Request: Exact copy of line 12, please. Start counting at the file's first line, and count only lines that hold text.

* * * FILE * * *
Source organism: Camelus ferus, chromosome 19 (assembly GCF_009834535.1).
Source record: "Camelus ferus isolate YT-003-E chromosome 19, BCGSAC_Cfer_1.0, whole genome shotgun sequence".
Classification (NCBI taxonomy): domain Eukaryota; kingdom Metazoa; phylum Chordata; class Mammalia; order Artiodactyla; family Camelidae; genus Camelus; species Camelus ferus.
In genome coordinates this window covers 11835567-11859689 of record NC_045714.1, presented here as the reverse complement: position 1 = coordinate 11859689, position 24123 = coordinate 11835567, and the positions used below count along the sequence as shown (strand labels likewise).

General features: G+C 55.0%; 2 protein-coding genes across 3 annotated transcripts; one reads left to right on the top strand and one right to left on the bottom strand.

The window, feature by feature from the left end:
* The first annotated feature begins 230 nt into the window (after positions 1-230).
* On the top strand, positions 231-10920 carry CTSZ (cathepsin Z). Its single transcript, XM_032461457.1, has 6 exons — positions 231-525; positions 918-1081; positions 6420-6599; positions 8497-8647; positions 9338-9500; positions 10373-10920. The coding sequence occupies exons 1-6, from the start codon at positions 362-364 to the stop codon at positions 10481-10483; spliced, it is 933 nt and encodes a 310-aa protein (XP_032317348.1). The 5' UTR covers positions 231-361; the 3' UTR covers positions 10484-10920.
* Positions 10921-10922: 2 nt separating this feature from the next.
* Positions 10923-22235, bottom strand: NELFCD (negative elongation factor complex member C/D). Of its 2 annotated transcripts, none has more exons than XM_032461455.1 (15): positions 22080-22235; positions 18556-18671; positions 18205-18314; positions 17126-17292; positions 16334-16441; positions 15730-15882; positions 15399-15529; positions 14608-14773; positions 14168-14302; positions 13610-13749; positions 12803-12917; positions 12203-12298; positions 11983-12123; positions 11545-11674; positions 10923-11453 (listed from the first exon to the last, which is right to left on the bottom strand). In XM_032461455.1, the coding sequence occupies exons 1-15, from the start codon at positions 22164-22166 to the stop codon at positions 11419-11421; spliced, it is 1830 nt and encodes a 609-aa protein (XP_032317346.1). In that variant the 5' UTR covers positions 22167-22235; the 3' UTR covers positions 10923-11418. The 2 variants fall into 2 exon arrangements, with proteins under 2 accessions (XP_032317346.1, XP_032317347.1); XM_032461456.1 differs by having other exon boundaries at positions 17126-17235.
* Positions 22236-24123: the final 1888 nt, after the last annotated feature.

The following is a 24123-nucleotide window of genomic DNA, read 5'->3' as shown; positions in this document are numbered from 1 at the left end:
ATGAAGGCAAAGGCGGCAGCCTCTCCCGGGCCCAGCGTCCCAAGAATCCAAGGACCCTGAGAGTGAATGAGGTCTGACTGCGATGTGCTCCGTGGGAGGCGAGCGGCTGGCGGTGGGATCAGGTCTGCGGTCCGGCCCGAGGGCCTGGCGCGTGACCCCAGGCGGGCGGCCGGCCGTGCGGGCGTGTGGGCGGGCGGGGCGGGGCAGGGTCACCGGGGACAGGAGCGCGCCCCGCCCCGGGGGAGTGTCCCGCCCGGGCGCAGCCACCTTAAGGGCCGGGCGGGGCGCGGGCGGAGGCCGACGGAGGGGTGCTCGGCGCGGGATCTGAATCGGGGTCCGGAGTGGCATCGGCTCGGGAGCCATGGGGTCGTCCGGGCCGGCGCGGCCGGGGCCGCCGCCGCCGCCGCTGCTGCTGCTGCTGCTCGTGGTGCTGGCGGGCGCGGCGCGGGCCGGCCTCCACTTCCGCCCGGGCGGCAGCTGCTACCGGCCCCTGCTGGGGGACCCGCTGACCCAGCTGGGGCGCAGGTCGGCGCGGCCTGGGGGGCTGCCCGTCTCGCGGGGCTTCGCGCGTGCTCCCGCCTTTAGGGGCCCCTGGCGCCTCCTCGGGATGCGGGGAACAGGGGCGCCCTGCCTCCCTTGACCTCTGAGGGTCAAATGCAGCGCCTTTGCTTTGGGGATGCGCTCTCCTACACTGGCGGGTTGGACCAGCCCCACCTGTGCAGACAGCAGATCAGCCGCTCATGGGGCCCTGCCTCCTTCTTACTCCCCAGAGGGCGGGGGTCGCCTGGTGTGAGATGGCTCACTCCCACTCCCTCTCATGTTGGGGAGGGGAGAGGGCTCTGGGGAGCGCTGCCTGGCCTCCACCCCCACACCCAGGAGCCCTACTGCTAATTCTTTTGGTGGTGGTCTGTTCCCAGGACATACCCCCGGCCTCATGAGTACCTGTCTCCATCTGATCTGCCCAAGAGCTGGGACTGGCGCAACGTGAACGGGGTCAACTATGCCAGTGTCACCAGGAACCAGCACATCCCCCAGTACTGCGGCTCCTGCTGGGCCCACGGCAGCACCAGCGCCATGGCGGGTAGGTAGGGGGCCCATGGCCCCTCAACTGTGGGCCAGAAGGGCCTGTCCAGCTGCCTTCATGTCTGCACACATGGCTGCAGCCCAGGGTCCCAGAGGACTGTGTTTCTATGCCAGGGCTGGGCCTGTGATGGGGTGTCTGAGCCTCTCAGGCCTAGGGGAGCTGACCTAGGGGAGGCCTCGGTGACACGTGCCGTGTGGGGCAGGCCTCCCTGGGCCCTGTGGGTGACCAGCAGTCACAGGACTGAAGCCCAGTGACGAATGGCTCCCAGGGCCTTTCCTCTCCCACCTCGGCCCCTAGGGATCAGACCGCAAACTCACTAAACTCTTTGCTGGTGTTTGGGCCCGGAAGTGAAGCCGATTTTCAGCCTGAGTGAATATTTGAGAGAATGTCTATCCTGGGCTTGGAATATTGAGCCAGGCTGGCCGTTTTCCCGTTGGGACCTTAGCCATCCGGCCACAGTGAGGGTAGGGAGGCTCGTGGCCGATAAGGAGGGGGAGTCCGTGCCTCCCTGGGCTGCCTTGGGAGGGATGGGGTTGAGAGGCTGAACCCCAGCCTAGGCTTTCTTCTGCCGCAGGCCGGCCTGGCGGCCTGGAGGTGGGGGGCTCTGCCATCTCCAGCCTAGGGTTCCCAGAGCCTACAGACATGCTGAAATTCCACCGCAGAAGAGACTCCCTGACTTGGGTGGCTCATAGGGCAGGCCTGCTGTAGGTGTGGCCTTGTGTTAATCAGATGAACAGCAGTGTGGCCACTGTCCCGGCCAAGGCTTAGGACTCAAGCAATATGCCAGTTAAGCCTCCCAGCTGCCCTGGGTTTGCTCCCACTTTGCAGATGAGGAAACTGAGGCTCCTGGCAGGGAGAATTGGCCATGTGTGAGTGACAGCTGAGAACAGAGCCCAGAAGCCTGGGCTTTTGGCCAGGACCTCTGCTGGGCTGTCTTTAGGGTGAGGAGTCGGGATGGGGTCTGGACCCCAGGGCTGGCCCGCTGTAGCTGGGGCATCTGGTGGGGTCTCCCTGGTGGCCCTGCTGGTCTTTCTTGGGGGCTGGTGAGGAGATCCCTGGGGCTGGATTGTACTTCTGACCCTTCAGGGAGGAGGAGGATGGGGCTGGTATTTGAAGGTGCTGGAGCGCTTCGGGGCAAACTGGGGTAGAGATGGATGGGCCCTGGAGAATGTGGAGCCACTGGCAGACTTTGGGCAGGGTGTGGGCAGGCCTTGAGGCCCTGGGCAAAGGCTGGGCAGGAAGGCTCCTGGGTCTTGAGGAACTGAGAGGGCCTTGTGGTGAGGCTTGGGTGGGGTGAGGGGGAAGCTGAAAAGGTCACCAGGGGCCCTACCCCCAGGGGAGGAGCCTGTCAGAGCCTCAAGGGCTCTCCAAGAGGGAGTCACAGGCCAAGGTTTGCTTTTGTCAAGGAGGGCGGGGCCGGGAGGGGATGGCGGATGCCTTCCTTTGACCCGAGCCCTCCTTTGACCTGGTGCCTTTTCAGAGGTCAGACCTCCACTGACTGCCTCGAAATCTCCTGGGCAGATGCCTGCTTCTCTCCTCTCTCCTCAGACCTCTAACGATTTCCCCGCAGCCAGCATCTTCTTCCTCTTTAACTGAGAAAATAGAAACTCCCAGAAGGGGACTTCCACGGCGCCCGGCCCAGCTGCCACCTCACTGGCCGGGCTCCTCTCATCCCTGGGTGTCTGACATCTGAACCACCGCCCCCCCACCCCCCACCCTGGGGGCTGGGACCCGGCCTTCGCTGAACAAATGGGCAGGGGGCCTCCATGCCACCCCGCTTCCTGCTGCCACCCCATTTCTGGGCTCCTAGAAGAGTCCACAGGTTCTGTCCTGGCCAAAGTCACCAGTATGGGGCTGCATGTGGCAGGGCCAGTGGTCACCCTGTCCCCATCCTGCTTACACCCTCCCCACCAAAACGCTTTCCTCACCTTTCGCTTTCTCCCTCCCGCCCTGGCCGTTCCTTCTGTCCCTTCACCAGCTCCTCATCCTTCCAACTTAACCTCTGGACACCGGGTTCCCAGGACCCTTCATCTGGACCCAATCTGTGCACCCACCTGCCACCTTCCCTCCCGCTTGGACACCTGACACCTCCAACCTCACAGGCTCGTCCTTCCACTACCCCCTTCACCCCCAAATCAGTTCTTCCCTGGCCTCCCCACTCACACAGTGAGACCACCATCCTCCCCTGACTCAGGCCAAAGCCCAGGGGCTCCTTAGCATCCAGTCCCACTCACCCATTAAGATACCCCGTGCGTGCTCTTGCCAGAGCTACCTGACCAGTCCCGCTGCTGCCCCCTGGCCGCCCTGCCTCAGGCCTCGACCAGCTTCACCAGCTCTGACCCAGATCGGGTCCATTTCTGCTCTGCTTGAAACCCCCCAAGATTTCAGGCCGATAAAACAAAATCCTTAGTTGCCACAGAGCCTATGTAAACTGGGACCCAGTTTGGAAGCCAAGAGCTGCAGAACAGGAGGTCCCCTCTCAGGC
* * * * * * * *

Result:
The following is a 24123-nucleotide window of genomic DNA, read 5'->3' as shown; positions in this document are numbered from 1 at the left end: